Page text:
Beginning at minute 5:52, Dr. Anita Archer frames her presentation on Providing Explicit Instruction on Writing Arguments by outlining her “principles.” They include 1) breaking down complex skills into obtainable skills; 2) providing explicit instruction that involves modeling and guided practice; 3) providing immediate, quality feedback; providing judicious practice; and carefully considering motivation. With respect to breaking down complex skills, Dr. Archer suggests first having students write the body of an argumentative essay before writing the introduction (minute 12:57). With the introduction written, students would go back to the body and then write a conclusion. Dr. Archer does qualify that this “breaking” down technique is more likely to be used with Tier 3 student then Tier 2 students; and more often with Tier 2 students then Tier 1. In other words, you may not have to or want to do this with all students.
At minute 18:45, Dr. Archer outlines the research supporting the use of feedback to promote good writing. She continues with an example in which students take only a small part of a rubric to engage in peer editing. In turn, all student are able to gain access to quality feedback instead of always waiting to hear something from a teacher. The key is “highly focused” peer feedback. The slide, linked here, outlines some of that research.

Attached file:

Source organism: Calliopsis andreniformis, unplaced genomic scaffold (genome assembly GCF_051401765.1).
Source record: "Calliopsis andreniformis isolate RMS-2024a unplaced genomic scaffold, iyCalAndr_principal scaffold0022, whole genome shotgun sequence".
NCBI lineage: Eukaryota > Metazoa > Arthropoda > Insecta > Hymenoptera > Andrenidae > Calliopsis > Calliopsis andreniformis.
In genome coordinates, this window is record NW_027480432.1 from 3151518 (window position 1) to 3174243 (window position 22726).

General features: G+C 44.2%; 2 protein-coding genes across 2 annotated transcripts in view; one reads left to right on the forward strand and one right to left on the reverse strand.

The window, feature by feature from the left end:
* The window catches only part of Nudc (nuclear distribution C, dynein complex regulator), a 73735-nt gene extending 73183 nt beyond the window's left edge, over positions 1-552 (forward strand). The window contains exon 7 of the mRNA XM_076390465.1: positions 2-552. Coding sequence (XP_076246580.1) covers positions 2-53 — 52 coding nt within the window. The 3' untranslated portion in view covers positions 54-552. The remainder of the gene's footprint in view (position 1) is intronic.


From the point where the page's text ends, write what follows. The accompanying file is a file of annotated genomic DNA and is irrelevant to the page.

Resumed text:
Dr. Archer addresses the issue of motivation at minute 30:02. It is Dr. Archer’s assertion that compared to reading, solving math equations, and speaking in class, writing is the most difficult to get kids motivated for. She continues that to get students motivated they need to a have a perceived probability of success, an interest in the topic, and “narrow” choice.
Minutes 35:00 through 44:50 focus on the use of rubrics. Dr. Archer draws from checklists and Trait Scoring during this time. Oddly, she suggests that student’s do “close readings” of rubrics, which hardly consistent with what close reading is.
Dr. Archer continues with several strategies to use with decontextualized prompts.